Sunday, February 17, 2013

Changing Threads exhibition and cairo appliqué

New Zealand textile artists - entry forms due on Thursday this week to Changing Threads exhibition in Nelson.

Changing Threads entry forms

A few posts ago I talked about the Egyptian applique guys, the tentmakers. The film makers are at about 60% of the fees needed to make the documentary. If you were thinking of sending money please do it before it is too late. If they don't get enough pledges by the end of this month (which is a short month) the money doesn't come out of your account and the dock doesn't get made. I reckon it is worth doing and if you pledge enough you get a dvd and/or a tshirt so thats a bonus!

Here is the link again to the tentmakers.


Monday, February 11, 2013

Classes and kids

On the weekend I drove my son and his drumkit to Auckland for the start of the university year. On Monday I got home again, had 20 mins at home then went to Nancy's embroidery ' meet the teachers ' evening where 2 of my classes sold out (we are negotiating dates for more classes).

Today we are packing

Tomorrow I fly to Christchurch with my younger son for the start of his first year at university doing engineering. 

On Thursday I will fly back from Christchurch to a house with no kids.

This will be very strange. No more freezer full of bread. No more 4 baskets of washing. No more play station/magic the gathering/computer games/weird sonic art music/drums playing.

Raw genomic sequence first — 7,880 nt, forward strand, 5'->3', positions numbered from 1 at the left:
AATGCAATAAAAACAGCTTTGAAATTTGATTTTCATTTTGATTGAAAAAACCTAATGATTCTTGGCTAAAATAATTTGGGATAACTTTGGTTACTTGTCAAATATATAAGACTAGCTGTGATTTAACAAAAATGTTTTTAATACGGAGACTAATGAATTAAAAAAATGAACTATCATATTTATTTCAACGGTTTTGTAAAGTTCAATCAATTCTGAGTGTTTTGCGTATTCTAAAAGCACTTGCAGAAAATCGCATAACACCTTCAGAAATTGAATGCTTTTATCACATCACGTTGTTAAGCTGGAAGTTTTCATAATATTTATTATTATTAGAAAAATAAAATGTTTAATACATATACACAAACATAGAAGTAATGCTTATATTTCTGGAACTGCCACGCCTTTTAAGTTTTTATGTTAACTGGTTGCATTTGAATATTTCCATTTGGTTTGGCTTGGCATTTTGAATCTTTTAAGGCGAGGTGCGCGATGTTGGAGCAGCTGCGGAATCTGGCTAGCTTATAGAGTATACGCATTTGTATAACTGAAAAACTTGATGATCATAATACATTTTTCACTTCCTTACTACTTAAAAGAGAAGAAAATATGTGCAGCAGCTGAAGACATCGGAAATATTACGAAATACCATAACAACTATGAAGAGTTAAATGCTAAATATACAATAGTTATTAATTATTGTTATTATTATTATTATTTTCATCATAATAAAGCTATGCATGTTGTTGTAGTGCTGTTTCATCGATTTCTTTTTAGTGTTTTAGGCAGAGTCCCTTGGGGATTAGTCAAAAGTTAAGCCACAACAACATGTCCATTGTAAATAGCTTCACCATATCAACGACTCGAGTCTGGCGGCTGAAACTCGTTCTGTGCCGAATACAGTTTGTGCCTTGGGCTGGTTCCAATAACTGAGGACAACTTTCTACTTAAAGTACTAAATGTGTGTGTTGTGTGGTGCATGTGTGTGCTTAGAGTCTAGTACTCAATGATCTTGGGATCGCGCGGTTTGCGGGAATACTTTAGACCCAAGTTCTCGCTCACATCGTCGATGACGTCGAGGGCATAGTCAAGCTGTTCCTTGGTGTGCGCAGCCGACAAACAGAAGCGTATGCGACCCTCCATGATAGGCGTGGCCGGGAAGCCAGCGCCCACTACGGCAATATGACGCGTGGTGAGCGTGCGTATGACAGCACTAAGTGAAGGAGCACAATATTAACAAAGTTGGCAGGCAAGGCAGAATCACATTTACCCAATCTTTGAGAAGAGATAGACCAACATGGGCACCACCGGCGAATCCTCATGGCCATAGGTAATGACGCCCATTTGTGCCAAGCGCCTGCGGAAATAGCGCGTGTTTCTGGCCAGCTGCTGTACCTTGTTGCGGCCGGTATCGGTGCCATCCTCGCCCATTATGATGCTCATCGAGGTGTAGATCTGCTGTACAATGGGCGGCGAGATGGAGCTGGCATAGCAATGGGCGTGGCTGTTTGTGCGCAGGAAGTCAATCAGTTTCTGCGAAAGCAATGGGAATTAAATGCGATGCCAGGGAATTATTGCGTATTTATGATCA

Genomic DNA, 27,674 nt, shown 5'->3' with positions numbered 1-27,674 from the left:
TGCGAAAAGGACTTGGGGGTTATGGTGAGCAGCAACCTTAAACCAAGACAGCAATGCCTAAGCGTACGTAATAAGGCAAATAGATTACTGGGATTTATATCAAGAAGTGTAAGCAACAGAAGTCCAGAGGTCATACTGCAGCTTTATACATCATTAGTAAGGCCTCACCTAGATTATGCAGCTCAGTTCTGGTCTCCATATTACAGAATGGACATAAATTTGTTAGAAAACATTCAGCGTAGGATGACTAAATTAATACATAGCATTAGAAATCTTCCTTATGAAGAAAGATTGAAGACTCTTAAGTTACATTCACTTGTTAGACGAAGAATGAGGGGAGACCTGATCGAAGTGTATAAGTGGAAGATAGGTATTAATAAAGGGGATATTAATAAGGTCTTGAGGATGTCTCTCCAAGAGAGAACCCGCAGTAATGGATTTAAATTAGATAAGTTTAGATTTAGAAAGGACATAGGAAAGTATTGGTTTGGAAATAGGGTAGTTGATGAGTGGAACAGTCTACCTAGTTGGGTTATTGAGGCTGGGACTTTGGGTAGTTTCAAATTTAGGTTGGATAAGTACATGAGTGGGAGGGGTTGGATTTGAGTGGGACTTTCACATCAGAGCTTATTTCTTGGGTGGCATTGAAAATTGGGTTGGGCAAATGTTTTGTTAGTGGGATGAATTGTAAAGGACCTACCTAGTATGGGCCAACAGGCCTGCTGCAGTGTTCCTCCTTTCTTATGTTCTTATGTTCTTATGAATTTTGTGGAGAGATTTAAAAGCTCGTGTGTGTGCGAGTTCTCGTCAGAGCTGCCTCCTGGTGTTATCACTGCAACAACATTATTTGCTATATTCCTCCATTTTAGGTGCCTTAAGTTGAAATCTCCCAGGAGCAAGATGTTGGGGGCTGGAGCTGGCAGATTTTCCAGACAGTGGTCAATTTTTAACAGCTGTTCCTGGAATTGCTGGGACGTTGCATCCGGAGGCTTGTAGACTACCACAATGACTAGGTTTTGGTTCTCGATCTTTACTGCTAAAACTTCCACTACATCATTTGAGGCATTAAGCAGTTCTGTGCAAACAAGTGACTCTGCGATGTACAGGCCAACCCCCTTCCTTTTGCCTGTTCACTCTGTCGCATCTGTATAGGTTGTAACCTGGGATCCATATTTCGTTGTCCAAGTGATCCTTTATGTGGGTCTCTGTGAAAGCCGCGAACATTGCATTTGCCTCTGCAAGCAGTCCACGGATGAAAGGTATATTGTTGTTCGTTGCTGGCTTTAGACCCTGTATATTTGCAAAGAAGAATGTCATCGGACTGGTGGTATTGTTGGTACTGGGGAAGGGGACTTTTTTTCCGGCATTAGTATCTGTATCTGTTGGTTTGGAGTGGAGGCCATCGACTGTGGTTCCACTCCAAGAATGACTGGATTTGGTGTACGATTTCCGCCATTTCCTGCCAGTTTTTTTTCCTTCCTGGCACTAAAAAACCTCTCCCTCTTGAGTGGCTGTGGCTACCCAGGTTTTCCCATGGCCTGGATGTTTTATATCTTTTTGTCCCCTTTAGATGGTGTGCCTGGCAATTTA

Now I need a job or I will go mad. I'm studying this year but I only have a lecture on Wednesdays at 5.30pm.

Anyone got a job for me!  :-)


Wednesday, February 6, 2013

Kenya and Mary Leakey's 100th Birthday

Today when I used Google I accidentally ran the mouse over the picture and discovered it was celebrating Mary Leakey, the archaeologist.

Mary Leakey (6 February 1913 – 9 December 1996) was a British archaeologist and anthropologist, who discovered the first fossilized Proconsul skull, an extinct ape now believed to be ancestral to humans, and also discovered the robust Zinjanthropus skull at Olduvai Gorge. (from Wikipedia)

The Google picture for today celebrates her 100th birthday, although she died in 1996.

The picture made me think about my childhood in Kenya.

In 1972 Louis Leakey and Richard Leakey came to my school (Hospital Hill School in Nairobi) and gave a talk about the different skulls they had found. It was a fascinating talk and may have been partially the reason I studied Zoology when I left school.

We had a temporary art teacher at that time called Miss Elizabeth who I think had been working on the Olduvai dig and arranged the visit. Afterwards she gave us skulls to draw, although I have no idea whether they were contemporary or ancient skulls but. I'm not sure many teachers these days would give 12 year olds human skulls to draw.